Gulf of Bothnia (Map). CCLIC 2010
The Gulf of Bothnia is a large body of water between Finland's west coast and Sweden's east coast. The southern end of the gulf includes the romantic Åland Islands. The Gulf of Bothnia is up to 240 km (150 mi) wide and 725 km (450 mi) long.
In the western region of the Gulf of Bothnia travelers can enjoy untouched nature with endless pine forests, and plan photo tours of the wilderness and the pristine coastline.
Unlike the metropolitan centers to the south, the area’s quiet cities offer visitors lower prices and are excellent starting points for nature excursions.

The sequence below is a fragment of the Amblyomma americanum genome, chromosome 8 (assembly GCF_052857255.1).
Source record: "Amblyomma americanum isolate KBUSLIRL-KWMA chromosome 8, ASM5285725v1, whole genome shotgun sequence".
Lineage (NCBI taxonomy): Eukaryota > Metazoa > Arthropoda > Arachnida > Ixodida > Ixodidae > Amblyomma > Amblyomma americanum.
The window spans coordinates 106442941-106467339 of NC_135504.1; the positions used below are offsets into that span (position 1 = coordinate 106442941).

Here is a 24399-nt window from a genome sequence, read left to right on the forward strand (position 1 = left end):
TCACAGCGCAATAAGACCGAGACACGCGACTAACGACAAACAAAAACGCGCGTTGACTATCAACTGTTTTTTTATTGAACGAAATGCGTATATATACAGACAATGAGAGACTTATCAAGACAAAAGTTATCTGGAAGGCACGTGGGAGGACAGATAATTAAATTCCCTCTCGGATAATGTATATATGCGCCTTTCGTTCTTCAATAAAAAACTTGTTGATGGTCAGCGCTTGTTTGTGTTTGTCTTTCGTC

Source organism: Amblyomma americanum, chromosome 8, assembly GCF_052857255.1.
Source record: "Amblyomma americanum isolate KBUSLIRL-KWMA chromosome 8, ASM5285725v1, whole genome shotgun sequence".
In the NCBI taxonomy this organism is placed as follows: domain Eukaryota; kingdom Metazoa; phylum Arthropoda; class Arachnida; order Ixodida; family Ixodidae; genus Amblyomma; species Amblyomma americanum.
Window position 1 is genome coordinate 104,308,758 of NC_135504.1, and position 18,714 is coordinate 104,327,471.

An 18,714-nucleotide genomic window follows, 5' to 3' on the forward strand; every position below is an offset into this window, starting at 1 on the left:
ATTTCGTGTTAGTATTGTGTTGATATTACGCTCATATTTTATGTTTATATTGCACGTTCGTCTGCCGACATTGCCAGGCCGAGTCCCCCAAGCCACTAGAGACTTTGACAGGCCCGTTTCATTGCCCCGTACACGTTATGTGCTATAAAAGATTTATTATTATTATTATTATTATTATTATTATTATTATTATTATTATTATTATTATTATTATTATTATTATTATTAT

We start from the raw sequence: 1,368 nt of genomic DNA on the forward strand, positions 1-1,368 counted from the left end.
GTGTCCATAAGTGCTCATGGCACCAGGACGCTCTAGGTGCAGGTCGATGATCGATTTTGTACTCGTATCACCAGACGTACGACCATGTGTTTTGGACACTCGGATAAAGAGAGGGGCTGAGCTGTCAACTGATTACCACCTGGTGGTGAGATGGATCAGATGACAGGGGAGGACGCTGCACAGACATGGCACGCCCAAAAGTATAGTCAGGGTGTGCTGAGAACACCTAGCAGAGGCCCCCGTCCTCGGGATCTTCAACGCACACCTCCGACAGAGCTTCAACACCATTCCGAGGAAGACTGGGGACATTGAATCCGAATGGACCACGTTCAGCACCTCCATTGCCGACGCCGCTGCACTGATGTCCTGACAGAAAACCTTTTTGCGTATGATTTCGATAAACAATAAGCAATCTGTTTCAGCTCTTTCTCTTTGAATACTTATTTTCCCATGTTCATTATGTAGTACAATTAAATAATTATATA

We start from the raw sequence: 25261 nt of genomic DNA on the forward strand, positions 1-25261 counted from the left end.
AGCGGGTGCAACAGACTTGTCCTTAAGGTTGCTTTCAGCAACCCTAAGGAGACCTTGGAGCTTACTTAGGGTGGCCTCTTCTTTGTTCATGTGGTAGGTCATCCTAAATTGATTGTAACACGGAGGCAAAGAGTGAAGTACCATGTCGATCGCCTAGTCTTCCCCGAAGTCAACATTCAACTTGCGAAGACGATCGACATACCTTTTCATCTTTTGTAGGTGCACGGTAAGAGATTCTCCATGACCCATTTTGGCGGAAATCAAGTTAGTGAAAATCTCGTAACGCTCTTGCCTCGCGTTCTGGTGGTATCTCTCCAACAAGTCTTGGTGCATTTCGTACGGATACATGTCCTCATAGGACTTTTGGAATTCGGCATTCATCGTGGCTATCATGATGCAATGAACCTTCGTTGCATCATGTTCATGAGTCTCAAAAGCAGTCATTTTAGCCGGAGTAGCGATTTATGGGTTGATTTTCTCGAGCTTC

In spring 2010, thick ice developed in the Gulf of Bothnia and stranded dozens of ships. It took over two weeks for icebreakers to free the vessels that collectively carried thousands of passengers. The Gulf of Bothnia is frozen over five months every year due to its low salinity brought on by incoming freshwater from numerous rivers.
Fun Fact: The icing of the Baltic Sea always begins and ends in the Gulf of Bothnia.
Alternate Spellings: In Finnish, the Gulf of Bothnia is called Pohjanlahti. In Swedish, the gulf is referred to as Bottniska viken.